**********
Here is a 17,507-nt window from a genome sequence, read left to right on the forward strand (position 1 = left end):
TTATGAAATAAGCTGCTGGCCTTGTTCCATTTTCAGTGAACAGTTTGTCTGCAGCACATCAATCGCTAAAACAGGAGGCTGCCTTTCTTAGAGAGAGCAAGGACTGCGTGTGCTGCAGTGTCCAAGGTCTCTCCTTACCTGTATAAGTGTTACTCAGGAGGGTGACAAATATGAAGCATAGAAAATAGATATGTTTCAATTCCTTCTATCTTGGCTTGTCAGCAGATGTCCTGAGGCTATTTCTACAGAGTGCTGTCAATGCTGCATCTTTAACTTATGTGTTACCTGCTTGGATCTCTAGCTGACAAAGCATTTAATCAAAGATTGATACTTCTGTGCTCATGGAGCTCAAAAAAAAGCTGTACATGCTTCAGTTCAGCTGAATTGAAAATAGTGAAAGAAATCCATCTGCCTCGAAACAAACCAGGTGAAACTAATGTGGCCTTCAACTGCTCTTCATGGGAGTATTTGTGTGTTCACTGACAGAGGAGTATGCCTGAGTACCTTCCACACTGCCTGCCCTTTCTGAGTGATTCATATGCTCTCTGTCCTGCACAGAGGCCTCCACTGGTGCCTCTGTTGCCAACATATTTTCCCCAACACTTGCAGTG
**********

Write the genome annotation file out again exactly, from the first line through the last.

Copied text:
Here is a 17,507-nt window from a genome sequence, read left to right on the forward strand (position 1 = left end):
TTATGAAATAAGCTGCTGGCCTTGTTCCATTTTCAGTGAACAGTTTGTCTGCAGCACATCAATCGCTAAAACAGGAGGCTGCCTTTCTTAGAGAGAGCAAGGACTGCGTGTGCTGCAGTGTCCAAGGTCTCTCCTTACCTGTATAAGTGTTACTCAGGAGGGTGACAAATATGAAGCATAGAAAATAGATATGTTTCAATTCCTTCTATCTTGGCTTGTCAGCAGATGTCCTGAGGCTATTTCTACAGAGTGCTGTCAATGCTGCATCTTTAACTTATGTGTTACCTGCTTGGATCTCTAGCTGACAAAGCATTTAATCAAAGATTGATACTTCTGTGCTCATGGAGCTCAAAAAAAAGCTGTACATGCTTCAGTTCAGCTGAATTGAAAATAGTGAAAGAAATCCATCTGCCTCGAAACAAACCAGGTGAAACTAATGTGGCCTTCAACTGCTCTTCATGGGAGTATTTGTGTGTTCACTGACAGAGGAGTATGCCTGAGTACCTTCCACACTGCCTGCCCTTTCTGAGTGATTCATATGCTCTCTGTCCTGCACAGAGGCCTCCACTGGTGCCTCTGTTGCCAACATATTTTCCCCAACACTTGCAGTG